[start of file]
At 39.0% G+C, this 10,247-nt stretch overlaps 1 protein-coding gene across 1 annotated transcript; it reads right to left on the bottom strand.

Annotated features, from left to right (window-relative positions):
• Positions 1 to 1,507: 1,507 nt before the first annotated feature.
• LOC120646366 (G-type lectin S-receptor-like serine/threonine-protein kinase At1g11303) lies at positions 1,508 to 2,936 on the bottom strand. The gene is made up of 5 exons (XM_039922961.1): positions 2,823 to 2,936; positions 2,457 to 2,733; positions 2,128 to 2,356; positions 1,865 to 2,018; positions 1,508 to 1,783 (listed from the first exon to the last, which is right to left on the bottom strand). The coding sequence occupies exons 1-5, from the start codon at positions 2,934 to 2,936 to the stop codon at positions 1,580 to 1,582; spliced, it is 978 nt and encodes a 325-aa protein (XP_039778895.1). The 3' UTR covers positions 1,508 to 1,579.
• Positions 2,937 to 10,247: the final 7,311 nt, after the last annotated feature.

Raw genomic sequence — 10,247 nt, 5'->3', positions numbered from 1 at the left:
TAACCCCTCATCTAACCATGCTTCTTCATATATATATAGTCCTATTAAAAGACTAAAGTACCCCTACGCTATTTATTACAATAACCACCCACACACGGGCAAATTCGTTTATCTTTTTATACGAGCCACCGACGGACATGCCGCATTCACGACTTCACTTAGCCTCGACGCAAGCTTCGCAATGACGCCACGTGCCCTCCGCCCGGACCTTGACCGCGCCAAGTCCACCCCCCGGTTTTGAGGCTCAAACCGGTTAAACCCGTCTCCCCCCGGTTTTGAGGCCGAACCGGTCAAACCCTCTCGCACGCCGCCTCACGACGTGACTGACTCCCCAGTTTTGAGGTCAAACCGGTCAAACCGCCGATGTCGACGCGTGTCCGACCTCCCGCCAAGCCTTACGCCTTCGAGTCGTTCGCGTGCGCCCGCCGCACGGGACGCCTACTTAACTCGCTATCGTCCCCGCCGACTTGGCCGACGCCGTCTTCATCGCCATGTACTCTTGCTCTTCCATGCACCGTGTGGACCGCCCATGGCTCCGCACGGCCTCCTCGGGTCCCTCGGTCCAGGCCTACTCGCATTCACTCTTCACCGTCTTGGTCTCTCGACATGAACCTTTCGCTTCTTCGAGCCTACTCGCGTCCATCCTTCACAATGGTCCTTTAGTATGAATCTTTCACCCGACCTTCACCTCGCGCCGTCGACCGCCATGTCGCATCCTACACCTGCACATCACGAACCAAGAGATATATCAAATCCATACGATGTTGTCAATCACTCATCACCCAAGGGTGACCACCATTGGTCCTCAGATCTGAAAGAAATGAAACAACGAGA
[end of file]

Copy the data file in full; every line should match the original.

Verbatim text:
At 39.0% G+C, this 10,247-nt stretch overlaps 1 protein-coding gene across 1 annotated transcript; it reads right to left on the bottom strand.

Annotated features, from left to right (window-relative positions):
• Positions 1 to 1,507: 1,507 nt before the first annotated feature.
• LOC120646366 (G-type lectin S-receptor-like serine/threonine-protein kinase At1g11303) lies at positions 1,508 to 2,936 on the bottom strand. The gene is made up of 5 exons (XM_039922961.1): positions 2,823 to 2,936; positions 2,457 to 2,733; positions 2,128 to 2,356; positions 1,865 to 2,018; positions 1,508 to 1,783 (listed from the first exon to the last, which is right to left on the bottom strand). The coding sequence occupies exons 1-5, from the start codon at positions 2,934 to 2,936 to the stop codon at positions 1,580 to 1,582; spliced, it is 978 nt and encodes a 325-aa protein (XP_039778895.1). The 3' UTR covers positions 1,508 to 1,579.
• Positions 2,937 to 10,247: the final 7,311 nt, after the last annotated feature.

Raw genomic sequence — 10,247 nt, 5'->3', positions numbered from 1 at the left:
TAACCCCTCATCTAACCATGCTTCTTCATATATATATAGTCCTATTAAAAGACTAAAGTACCCCTACGCTATTTATTACAATAACCACCCACACACGGGCAAATTCGTTTATCTTTTTATACGAGCCACCGACGGACATGCCGCATTCACGACTTCACTTAGCCTCGACGCAAGCTTCGCAATGACGCCACGTGCCCTCCGCCCGGACCTTGACCGCGCCAAGTCCACCCCCCGGTTTTGAGGCTCAAACCGGTTAAACCCGTCTCCCCCCGGTTTTGAGGCCGAACCGGTCAAACCCTCTCGCACGCCGCCTCACGACGTGACTGACTCCCCAGTTTTGAGGTCAAACCGGTCAAACCGCCGATGTCGACGCGTGTCCGACCTCCCGCCAAGCCTTACGCCTTCGAGTCGTTCGCGTGCGCCCGCCGCACGGGACGCCTACTTAACTCGCTATCGTCCCCGCCGACTTGGCCGACGCCGTCTTCATCGCCATGTACTCTTGCTCTTCCATGCACCGTGTGGACCGCCCATGGCTCCGCACGGCCTCCTCGGGTCCCTCGGTCCAGGCCTACTCGCATTCACTCTTCACCGTCTTGGTCTCTCGACATGAACCTTTCGCTTCTTCGAGCCTACTCGCGTCCATCCTTCACAATGGTCCTTTAGTATGAATCTTTCACCCGACCTTCACCTCGCGCCGTCGACCGCCATGTCGCATCCTACACCTGCACATCACGAACCAAGAGATATATCAAATCCATACGATGTTGTCAATCACTCATCACCCAAGGGTGACCACCATTGGTCCTCAGATCTGAAAGAAATGAAACAACGAGA